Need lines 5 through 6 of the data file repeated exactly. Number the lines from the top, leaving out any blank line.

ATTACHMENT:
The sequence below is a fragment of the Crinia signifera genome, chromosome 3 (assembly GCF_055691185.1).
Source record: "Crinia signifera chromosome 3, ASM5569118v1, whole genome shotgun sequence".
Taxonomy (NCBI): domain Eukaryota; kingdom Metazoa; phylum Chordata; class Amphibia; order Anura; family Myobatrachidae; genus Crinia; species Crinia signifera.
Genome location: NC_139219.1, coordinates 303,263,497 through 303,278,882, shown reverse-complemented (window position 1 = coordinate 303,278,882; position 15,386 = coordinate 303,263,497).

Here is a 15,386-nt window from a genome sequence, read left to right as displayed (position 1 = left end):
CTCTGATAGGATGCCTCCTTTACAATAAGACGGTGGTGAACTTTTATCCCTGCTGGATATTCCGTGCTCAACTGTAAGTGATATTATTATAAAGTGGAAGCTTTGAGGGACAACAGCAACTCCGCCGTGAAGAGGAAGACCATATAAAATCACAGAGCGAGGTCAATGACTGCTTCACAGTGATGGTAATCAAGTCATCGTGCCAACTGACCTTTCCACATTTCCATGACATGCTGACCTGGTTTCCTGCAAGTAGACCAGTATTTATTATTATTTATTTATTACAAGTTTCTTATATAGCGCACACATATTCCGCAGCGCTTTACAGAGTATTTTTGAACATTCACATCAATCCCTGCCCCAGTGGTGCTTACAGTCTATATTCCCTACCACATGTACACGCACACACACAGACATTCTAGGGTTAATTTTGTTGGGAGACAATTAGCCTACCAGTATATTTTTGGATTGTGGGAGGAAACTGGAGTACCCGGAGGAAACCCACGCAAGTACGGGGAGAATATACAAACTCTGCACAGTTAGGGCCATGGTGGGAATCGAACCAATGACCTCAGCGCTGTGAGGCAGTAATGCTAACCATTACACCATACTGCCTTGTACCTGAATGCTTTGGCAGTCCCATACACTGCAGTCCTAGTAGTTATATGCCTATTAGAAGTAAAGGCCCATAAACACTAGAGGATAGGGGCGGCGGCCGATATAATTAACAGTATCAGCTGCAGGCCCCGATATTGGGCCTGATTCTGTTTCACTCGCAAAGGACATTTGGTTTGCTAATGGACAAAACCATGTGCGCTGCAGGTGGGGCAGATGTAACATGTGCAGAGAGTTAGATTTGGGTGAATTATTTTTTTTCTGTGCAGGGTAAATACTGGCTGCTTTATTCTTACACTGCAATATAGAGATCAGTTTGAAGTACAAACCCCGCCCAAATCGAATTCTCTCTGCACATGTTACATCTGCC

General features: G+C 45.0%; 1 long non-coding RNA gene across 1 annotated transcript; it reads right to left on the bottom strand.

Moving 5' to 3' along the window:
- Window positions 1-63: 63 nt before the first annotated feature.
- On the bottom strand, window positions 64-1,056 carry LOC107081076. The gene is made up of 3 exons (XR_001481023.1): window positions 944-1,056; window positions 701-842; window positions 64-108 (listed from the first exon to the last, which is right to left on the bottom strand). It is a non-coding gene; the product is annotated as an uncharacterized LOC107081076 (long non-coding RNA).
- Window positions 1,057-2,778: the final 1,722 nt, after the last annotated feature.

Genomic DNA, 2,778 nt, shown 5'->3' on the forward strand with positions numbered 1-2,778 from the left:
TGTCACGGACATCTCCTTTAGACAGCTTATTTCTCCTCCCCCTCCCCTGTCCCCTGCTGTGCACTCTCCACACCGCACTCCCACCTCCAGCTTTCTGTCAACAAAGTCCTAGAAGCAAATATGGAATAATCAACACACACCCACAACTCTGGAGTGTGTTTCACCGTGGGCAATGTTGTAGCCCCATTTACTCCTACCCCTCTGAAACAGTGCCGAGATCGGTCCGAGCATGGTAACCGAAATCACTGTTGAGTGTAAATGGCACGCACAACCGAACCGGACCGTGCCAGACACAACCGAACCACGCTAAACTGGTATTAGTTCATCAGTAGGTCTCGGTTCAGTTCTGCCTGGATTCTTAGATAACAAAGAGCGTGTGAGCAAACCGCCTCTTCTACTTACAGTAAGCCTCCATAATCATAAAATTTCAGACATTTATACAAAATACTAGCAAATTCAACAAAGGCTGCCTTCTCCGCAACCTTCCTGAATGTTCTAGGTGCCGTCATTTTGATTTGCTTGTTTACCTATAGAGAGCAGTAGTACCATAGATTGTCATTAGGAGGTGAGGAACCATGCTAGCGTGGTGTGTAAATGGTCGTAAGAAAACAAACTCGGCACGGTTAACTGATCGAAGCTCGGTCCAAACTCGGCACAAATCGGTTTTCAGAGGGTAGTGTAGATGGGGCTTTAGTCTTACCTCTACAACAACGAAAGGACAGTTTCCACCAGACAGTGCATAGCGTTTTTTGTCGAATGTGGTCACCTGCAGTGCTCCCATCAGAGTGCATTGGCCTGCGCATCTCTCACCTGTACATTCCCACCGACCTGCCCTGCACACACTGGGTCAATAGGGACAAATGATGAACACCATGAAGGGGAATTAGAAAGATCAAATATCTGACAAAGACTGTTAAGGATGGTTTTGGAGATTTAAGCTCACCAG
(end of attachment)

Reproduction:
Here is a 15,386-nt window from a genome sequence, read left to right as displayed (position 1 = left end):
CTCTGATAGGATGCCTCCTTTACAATAAGACGGTGGTGAACTTTTATCCCTGCTGGATATTCCGTGCTCAACTGTAAGTGATATTATTATAAAGTGGAAGCTTTGAGGGACAACAGCAACTCCGCCGTGAAGAGGAAGACCATATAAAATCACAGAGCGAGGTCAATGACTGCTTCACAGTGATGGTAATCAAGTCATCGTGCCAACTGACCTTTCCACATTTCCATGACATGCTGACCTGGTTTCCTGCAAGTAGACCAGTATTTATTATTATTTATTTATTACAAGTTTCTTATATAGCGCACACATATTCCGCAGCGCTTTACAGAGTATTTTTGAACATTCACATCAATCCCTGCCCCAGTGGTGCTTACAGTCTATATTCCCTACCACATGTACACGCACACACACAGACATTCTAGGGTTAATTTTGTTGGGAGACAATTAGCCTACCAGTATATTTTTGGATTGTGGGAGGAAACTGGAGTACCCGGAGGAAACCCACGCAAGTACGGGGAGAATATACAAACTCTGCACAGTTAGGGCCATGGTGGGAATCGAACCAATGACCTCAGCGCTGTGAGGCAGTAATGCTAACCATTACACCATACTGCCTTGTACCTGAATGCTTTGGCAGTCCCATACACTGCAGTCCTAGTAGTTATATGCCTATTAGAAGTAAAGGCCCATAAACACTAGAGGATAGGGGCGGCGGCCGATATAATTAACAGTATCAGCTGCAGGCCCCGATATTGGGCCTGATTCTGTTTCACTCGCAAAGGACATTTGGTTTGCTAATGGACAAAACCATGTGCGCTGCAGGTGGGGCAGATGTAACATGTGCAGAGAGTTAGATTTGGGTGAATTATTTTTTTTCTGTGCAGGGTAAATACTGGCTGCTTTATTCTTACACTGCAATATAGAGATCAGTTTGAAGTACAAACCCCGCCCAAATCGAATTCTCTCTGCACATGTTACATCTGCC